Saturday, 24 November 2012

Hackney brunchin': Dreyfus Cafe

Brunching options are hotting up in the Clapton area. I've raved about the wonderful Cooper and Wolf Swedish style brunch, I've sampled the eggs benedict at Shane's on Chatsworth (quality). Recently the lovely Cakey Muto has been doing a Sunday brunch of french toast, bacon and maple syrup (yet to try out), but a new favourite for a classic brunch is Dreyfus Cafe on the corner of Clapton Square and Lower Clapton Road.

Dreyfus Cafe is a light and bright neighbourhood cafe with a classic continental look: red leather banks, classy prints, bistro tables. None of this exposed brick and bare bulb aesthetic. Accordingly, the menu has a north/central/eastern European leaning - some meatballs, goulash, pacakes, smoked salmon and cream cheese, pastrami, warming soups. Excellent cheesecakes, and Has Bean coffee to boot!

We popped in for brunch a few weeks back and were pleased to see it doing a solid weekend trade, after a bit of an unlucky first few weeks' training - ill chefs, temp staff, half menus. The folk at Dreyfus picked up and it's now on good form.

I rate a brunch by the execution of the eggs benedict. These eggs are some of the best I've had. The top selling point for me was being able to mix and match your eggs - you could have any combination of eggs benedict (ham), florentine (spinach), royale (salmon). You could have two of the same, one on its own, one of each. Mindblowing - but why did nobody think of that sooner? I had a benedict and a florentine:

As the picture suggests, these are generously portioned - lots of ham, lots of spinach. Eggs poached to absolute perfection - just oozing yolk, and perfectly formed. The hollandaise is brilliant too.

My other half had pancakes with bacon and maple syrup, and my nibble suggests they were also a success. Great bacon, generous pancake portion. Yum.

The service, while friendly, was a bit hectic at the peak brunch hours of 11 - 12. When I popped in today for brunch there was a fairly long wait for food, which the staff warned us about. It's not a major problem when the food is this tasty, and I doubt anyone will not go back as a result, but the owners will need to make sure they have coping strategies for busy periods.

Thursday, 22 November 2012

Rita's, finally

I have a little rule about places that get really hyped up and lots of reviews: avoid them, at least for a few months. The pressure that comes immediately after that review can cause crippling demand, make it hard to get a table, and if a place is still finding its feet, can make the service chaotic. Of course, some will cope admirably - but why not wait?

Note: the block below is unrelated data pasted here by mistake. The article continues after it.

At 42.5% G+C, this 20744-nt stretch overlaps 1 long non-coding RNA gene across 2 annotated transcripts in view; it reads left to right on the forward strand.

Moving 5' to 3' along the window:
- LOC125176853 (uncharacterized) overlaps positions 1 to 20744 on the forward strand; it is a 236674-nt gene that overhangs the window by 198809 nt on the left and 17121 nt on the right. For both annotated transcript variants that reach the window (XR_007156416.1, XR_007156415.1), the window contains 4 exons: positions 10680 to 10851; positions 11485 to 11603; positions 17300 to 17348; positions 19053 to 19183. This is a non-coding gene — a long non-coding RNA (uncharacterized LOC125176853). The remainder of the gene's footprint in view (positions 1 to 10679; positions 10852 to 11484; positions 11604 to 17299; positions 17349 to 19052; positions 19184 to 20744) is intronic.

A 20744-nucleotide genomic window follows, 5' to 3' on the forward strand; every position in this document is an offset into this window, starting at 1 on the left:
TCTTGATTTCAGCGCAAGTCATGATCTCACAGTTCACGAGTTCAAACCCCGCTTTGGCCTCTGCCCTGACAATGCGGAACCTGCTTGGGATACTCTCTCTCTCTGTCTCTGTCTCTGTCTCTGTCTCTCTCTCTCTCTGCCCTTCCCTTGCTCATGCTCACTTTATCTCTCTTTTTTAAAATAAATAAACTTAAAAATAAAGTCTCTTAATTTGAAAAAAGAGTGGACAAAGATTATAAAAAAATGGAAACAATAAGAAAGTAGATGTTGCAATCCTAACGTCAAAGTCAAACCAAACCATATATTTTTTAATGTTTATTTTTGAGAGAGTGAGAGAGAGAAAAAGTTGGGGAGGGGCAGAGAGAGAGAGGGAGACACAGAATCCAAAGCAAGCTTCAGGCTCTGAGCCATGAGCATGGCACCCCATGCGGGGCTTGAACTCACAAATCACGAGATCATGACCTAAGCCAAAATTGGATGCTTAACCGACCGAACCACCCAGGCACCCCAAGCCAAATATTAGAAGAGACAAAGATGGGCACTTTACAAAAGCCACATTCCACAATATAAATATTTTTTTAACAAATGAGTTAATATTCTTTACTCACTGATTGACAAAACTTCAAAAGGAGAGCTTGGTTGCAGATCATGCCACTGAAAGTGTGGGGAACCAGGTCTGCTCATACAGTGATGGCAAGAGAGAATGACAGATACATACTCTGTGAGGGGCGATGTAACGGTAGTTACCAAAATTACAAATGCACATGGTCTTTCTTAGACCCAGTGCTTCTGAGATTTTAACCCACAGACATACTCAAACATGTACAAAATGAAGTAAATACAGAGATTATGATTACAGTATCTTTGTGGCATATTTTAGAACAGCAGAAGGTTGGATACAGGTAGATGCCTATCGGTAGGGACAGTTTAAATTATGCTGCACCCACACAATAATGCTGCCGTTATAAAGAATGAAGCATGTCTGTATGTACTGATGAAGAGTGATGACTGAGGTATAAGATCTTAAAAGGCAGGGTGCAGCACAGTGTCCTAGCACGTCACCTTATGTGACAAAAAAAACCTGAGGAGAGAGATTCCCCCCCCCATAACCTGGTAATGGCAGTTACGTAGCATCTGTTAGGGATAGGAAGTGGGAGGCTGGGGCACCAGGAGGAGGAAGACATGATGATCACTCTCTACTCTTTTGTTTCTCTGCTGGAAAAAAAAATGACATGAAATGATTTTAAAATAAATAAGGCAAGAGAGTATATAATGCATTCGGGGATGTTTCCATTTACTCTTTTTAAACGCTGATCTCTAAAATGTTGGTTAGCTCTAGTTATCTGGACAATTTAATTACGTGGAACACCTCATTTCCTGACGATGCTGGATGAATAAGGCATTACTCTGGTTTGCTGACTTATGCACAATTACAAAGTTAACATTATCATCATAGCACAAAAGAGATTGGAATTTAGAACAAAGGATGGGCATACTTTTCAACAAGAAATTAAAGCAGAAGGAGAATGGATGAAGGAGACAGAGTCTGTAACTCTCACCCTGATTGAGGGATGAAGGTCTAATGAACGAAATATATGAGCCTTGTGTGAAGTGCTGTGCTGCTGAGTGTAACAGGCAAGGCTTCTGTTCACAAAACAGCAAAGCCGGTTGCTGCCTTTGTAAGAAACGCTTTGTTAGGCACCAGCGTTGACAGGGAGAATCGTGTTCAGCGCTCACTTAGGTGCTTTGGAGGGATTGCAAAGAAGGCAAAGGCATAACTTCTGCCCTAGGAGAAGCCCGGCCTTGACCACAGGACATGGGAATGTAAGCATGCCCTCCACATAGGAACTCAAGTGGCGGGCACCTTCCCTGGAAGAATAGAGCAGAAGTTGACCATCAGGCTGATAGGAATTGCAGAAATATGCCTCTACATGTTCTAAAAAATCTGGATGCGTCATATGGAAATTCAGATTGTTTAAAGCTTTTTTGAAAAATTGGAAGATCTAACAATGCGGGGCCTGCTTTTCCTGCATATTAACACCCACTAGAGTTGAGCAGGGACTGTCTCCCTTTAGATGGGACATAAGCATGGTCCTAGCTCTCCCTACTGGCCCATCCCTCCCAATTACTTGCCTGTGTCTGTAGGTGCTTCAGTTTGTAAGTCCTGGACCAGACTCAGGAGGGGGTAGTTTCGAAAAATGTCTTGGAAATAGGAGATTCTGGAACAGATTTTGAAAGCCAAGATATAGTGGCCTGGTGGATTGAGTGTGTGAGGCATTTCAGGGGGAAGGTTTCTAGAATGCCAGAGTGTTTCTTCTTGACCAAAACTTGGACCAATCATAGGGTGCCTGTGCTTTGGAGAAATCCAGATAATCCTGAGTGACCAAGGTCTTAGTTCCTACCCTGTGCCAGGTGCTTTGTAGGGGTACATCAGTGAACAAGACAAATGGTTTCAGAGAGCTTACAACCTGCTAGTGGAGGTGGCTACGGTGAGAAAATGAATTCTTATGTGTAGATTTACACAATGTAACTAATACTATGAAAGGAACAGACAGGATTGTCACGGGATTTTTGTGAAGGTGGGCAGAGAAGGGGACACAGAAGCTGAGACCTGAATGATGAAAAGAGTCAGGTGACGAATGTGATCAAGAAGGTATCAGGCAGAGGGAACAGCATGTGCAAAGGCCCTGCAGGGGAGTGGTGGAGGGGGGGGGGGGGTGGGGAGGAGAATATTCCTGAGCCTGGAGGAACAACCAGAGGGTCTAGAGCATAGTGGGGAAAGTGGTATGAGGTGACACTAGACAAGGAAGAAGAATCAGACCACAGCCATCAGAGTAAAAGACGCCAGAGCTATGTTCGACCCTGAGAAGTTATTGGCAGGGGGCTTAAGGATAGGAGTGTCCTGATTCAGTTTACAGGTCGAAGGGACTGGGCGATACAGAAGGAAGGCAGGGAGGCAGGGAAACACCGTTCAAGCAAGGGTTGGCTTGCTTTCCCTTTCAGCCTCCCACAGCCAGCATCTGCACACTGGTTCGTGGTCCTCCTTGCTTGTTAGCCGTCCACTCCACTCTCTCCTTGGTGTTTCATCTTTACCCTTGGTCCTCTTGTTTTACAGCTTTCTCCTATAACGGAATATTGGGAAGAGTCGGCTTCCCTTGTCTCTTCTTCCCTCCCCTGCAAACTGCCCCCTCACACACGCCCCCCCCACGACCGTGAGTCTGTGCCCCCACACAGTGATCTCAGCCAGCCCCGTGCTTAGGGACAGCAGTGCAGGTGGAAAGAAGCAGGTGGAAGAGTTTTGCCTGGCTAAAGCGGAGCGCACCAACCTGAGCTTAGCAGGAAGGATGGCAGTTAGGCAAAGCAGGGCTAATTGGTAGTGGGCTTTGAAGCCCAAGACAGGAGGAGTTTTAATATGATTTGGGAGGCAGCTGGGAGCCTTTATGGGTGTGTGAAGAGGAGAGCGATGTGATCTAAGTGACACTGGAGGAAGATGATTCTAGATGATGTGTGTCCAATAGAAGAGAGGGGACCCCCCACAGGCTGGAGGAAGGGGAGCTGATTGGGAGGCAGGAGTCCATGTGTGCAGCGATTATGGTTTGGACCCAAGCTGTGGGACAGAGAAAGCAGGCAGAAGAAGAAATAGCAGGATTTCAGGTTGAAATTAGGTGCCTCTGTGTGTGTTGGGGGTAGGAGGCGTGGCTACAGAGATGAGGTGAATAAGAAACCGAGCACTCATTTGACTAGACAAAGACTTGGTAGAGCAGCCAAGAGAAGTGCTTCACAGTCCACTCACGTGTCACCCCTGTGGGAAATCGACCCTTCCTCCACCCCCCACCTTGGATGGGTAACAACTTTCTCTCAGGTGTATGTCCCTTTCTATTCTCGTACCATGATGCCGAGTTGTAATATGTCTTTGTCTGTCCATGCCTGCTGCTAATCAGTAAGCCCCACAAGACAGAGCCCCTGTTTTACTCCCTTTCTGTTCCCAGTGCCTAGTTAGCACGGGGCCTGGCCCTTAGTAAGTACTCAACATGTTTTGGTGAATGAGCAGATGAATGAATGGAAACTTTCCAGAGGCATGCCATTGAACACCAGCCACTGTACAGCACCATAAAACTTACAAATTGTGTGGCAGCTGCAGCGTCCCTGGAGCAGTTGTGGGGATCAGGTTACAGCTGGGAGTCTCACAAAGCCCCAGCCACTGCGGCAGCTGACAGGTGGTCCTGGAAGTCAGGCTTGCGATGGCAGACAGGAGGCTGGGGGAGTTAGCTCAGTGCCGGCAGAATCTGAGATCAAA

So I waited and waited and finally made it to the much hyped Rita's last week. It's currently operating out of the kitchen at Birthday's - a brash and basic new bar owned by the guys (assuming gender here) at Vice Inc. It's entry to the world - bringing some US style soul food to Dalston - was quickly celebrated, celebrities were snapped, and some dreadful names to describe the cuisine were coined - "bourgeois redneck", "junk food re-imagined".

But my experience last week confirms that Rita's more than lives up to the hype. We ordered a selection of the most celebrated dishes from the menu to give it a proper test - fried chicken in a roll, sticky soy and ginger chicken wings, chilli mac and cheese and mustard greens.

The fried chicken roll was exceptional - perfectly formed roll, the chicken seemed to be a mixture of so so succulent white and brown meat, soaked in buttermilk and with a lovely, crunchy thick breadcrumb. A splash of burger sauce and some crisp iceberg and it was perfect. We loved the way it came in a brown paper bag - a tongue in cheeky nod to junk food reputation.

The mac and cheese was a real highlight - and all the better for green chilli in the sauce, properly cheesy (knocking the Mishkin's mac'n'cheese out the water), and topped with a runny-ish guacamole. That went really well with the flavours, adding a refreshing hit to a very rich dish. Good news: you can make this at home now - Rita's shared the recipe with the excellent Editer magazine.

We were absolutely stuffed, but my friend had schlepped all the way over from Chiswick, so we had to have dessert (and another cocktail, dang). The menu has two pies (in the American sense). My blueberry muffin pie was exceptional - a thin crumb bass, topped with lightly stewed blueberries, topped with sticky, gooey muffin, and then some piped cream. Oh, and some hot maple butter to pour over it. Artery clogging, but so delicious. Celia's key lime pie was only topped with some kind of quince meringue.

We loved Rita's and I'll be back for more. The day after - in fact - I was dreaming of that chicken roll, it's perfect crumbs, the succulent meat. I thought it was fair value too - the portions were decent, and all of that (including two cocktails each) came to £34 with tip (which is shared fully among the waiters if you pay on card).